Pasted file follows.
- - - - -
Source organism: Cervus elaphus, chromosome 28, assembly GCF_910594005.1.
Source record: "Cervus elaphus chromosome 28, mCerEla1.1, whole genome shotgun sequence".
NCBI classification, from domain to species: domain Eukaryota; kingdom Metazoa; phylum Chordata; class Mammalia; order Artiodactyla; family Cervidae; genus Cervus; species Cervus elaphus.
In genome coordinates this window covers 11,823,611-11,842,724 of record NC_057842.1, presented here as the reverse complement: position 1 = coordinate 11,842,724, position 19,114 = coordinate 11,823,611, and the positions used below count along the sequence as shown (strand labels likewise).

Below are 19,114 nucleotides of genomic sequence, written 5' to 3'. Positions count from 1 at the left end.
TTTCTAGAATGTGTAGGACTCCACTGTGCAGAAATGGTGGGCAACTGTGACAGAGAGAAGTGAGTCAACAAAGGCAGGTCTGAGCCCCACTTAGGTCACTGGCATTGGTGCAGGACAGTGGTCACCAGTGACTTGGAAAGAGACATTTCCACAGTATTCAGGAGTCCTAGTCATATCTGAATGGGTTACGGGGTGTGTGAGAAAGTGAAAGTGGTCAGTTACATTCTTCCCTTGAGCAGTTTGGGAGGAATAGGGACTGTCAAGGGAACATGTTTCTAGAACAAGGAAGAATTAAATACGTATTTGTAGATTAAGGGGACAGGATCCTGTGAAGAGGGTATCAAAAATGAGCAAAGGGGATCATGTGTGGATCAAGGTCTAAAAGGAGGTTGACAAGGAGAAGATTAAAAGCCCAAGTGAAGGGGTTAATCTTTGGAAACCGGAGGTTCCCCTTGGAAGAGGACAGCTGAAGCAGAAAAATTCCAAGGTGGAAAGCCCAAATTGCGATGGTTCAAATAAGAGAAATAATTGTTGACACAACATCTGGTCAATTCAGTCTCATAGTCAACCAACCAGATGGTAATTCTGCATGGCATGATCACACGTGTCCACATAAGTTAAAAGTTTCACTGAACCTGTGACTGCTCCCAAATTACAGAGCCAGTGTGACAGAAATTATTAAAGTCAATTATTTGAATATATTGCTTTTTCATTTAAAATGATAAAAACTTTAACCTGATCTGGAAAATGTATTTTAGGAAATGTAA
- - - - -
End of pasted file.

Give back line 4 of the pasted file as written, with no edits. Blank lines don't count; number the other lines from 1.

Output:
In genome coordinates this window covers 11,823,611-11,842,724 of record NC_057842.1, presented here as the reverse complement: position 1 = coordinate 11,842,724, position 19,114 = coordinate 11,823,611, and the positions used below count along the sequence as shown (strand labels likewise).